Thanks to everyone for all the great feedback, especially David Korn for testing out the new version.

RsWebParts 1.2

Posted in Reporting Services | SharePoint at Friday, February 18, 2005 5:19 AM Pacific Standard Time

Not a very exciting release. You can get the installer and the source code (and the DwpGenerator binary and source) at the RsWebParts SourceForge Project.

I'm still working on resolving the parameters issue. I think I'm close on a solution but there were several people who needed the source files ASAP so I went with a much simplier release for now.

Automating WebPart Library Builds

Posted in SharePoint | ASP.Net/Web Services at Friday, February 18, 2005 3:55 AM Pacific Standard Time

Back when I was working on version 1.1 of the RsWebParts I setup a build script for my project which I think is pretty useful. It automates the process of creating DWP files and packaging the project using the WP Packager tool.

The first step in automating this process was to create a console application that I called the DwpGenerator. I did this because I grew tired of forgetting to change version numbers or trying to look up the public key token of an assembly. The DwpGenerator is a simple application that takes a web part assembly and generates a dwp file for each web part it finds in the assembly. It uses .Net Attributes to gather other information such as title and description. These are set in the web part assembly. For example, here is the RsExplorer web part's class declaration:

 ToolboxData("<{0}:RsExplorer runat=server>"),
 Description("Explore a Reporting Services Server."),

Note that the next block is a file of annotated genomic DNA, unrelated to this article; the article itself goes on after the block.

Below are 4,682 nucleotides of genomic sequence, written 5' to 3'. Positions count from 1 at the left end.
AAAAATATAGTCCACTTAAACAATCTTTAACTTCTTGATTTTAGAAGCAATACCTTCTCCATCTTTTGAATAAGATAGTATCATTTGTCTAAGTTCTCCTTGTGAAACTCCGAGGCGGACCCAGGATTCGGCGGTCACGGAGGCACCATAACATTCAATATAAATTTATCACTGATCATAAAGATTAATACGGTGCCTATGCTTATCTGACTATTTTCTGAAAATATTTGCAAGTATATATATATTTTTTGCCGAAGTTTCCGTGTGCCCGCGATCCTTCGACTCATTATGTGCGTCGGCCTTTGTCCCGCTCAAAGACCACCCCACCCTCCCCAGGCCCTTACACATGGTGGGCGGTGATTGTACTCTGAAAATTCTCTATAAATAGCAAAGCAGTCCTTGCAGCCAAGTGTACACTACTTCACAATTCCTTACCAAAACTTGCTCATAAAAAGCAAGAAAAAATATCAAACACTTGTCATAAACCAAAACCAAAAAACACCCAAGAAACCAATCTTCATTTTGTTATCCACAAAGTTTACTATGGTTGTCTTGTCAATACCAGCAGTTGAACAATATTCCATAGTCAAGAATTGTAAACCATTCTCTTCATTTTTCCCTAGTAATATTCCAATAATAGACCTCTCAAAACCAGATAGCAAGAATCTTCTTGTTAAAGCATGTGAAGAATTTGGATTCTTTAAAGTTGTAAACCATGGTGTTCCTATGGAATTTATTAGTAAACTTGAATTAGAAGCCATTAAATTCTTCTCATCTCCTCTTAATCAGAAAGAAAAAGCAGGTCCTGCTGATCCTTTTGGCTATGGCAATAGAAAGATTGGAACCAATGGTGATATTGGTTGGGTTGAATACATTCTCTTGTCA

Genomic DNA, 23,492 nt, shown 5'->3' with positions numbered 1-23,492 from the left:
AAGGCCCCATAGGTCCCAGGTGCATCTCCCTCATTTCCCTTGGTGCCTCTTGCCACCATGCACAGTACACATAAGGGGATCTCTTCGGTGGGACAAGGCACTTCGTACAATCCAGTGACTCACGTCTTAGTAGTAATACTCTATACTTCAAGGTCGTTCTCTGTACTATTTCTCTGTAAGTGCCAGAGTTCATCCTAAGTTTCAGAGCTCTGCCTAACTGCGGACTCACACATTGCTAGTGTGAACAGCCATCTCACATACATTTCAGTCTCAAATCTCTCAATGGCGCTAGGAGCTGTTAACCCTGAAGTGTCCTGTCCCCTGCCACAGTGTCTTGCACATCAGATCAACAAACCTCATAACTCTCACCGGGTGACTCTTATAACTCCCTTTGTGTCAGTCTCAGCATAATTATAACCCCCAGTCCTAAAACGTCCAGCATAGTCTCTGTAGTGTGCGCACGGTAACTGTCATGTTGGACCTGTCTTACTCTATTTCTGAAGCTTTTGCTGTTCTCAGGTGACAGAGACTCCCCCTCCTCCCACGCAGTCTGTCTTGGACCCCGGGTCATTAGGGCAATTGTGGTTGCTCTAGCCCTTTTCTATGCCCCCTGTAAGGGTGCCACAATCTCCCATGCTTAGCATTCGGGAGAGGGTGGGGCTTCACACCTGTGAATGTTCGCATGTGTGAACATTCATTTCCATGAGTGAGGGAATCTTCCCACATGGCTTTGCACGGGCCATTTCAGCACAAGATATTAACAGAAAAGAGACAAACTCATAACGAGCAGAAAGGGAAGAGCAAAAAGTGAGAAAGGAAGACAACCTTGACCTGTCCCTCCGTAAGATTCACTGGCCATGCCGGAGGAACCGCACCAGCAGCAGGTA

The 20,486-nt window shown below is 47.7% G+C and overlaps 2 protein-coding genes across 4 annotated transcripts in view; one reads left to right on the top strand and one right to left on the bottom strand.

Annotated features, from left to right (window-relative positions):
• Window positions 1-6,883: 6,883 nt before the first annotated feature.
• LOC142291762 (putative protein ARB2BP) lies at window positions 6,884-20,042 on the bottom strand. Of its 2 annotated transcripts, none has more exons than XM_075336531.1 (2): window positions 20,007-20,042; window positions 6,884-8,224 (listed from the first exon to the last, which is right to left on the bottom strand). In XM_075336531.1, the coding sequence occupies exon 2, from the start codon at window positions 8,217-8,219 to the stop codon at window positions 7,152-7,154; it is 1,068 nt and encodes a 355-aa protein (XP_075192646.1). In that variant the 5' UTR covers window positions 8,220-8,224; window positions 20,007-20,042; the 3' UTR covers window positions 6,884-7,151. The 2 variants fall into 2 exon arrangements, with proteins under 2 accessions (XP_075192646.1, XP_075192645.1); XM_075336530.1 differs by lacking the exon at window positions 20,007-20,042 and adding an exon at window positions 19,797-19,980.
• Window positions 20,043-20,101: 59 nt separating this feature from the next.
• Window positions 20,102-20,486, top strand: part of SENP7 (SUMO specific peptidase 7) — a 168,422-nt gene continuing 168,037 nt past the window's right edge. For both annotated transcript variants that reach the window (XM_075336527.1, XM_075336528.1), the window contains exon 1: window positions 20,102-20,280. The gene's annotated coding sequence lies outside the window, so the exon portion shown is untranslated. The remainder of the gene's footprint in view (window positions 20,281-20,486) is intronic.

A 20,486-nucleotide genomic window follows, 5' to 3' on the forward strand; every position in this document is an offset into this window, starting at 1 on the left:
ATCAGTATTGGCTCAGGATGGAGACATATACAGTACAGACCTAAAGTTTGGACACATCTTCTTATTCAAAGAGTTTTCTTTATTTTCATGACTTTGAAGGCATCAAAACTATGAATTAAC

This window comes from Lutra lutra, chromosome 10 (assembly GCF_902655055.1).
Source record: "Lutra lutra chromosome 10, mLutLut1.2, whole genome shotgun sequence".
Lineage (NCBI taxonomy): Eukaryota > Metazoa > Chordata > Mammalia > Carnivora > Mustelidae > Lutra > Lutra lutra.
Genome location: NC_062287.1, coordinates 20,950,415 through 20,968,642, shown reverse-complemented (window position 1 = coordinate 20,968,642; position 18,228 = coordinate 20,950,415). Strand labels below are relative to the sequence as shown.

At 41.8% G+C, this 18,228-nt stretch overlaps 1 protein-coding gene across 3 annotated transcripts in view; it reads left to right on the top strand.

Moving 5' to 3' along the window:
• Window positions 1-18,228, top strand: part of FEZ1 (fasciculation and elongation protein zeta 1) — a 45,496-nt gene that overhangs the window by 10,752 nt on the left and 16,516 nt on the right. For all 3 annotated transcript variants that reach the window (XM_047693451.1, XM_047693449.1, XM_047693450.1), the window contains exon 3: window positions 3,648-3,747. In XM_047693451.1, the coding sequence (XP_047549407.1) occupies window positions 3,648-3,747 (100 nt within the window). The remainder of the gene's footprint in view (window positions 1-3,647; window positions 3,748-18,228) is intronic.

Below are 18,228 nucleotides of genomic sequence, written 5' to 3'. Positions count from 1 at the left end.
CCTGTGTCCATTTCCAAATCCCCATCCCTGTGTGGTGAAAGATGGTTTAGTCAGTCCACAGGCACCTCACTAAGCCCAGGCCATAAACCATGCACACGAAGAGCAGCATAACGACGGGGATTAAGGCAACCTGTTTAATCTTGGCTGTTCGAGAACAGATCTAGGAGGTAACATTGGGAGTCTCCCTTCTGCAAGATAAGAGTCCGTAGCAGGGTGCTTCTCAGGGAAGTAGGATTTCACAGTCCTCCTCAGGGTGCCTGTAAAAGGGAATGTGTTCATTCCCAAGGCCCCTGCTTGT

Title("RS Explorer"),
public class RsExplorer : RsBasePart, IRowProvider, 
IPostBackEventHandler, IDesignTimeHtmlProvider 

The DwpGenerator picks up the title and description from these attributes. The generator doesn't look for any specific class of attributes, so you can create your own. It only looks at the name of the attribute to determine if it should use it. So for the above web part the dwp that gets generated looks like:

<WebPart xmlns="http://schemas.microsoft.com/WebPart/v2">
  <Title>RS ExplorerTitle>
  <Description>Explore a Reporting Services Server.Description>
  <Assembly>Bml.RsWebParts, Version=,Culture=neutral, 

The next part of the automation involves the wppackager tool. This tool is great for generating an installer program for web parts. The only drawback is that you need to copy every file into the same folder for the tool to work. However, it is pretty easy to automate copying files. So here is my post build event command line process for the Bml.RsWebParts:

c:\temp\DwpGenerator.exe "$(TargetPath)" "$(ProjectDir)"
copy "$(ProjectDir)\manifest.xml" "$(TargetDir)"
copy "$(ProjectDir)\*.dwp" "$(TargetDir)"
copy "$(ProjectDir)\images\*.gif" "$(TargetDir)"
copy "$(ProjectDir)\xsl\*.xsl" "$(TargetDir)"
copy "$(ProjectDir)\scripts\*.js" "$(TargetDir)"